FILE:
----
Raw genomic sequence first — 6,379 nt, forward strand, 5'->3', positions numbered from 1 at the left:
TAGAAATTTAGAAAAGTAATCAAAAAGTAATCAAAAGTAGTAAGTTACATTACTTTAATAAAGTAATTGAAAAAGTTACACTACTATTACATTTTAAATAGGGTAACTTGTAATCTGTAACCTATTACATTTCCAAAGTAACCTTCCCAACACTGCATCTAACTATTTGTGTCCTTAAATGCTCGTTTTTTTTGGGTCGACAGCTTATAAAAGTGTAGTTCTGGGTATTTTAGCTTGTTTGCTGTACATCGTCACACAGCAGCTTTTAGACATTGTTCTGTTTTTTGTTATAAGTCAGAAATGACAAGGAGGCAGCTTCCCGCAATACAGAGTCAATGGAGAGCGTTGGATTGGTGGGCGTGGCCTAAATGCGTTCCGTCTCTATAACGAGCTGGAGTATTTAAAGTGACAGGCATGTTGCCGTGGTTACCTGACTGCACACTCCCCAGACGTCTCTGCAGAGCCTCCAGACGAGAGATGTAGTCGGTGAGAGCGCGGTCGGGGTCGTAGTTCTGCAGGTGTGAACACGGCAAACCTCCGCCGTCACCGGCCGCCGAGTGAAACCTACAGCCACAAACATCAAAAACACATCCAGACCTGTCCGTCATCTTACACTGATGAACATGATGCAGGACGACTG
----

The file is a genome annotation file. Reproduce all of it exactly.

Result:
Raw genomic sequence first — 6,379 nt, forward strand, 5'->3', positions numbered from 1 at the left:
TAGAAATTTAGAAAAGTAATCAAAAAGTAATCAAAAGTAGTAAGTTACATTACTTTAATAAAGTAATTGAAAAAGTTACACTACTATTACATTTTAAATAGGGTAACTTGTAATCTGTAACCTATTACATTTCCAAAGTAACCTTCCCAACACTGCATCTAACTATTTGTGTCCTTAAATGCTCGTTTTTTTTGGGTCGACAGCTTATAAAAGTGTAGTTCTGGGTATTTTAGCTTGTTTGCTGTACATCGTCACACAGCAGCTTTTAGACATTGTTCTGTTTTTTGTTATAAGTCAGAAATGACAAGGAGGCAGCTTCCCGCAATACAGAGTCAATGGAGAGCGTTGGATTGGTGGGCGTGGCCTAAATGCGTTCCGTCTCTATAACGAGCTGGAGTATTTAAAGTGACAGGCATGTTGCCGTGGTTACCTGACTGCACACTCCCCAGACGTCTCTGCAGAGCCTCCAGACGAGAGATGTAGTCGGTGAGAGCGCGGTCGGGGTCGTAGTTCTGCAGGTGTGAACACGGCAAACCTCCGCCGTCACCGGCCGCCGAGTGAAACCTACAGCCACAAACATCAAAAACACATCCAGACCTGTCCGTCATCTTACACTGATGAACATGATGCAGGACGACTG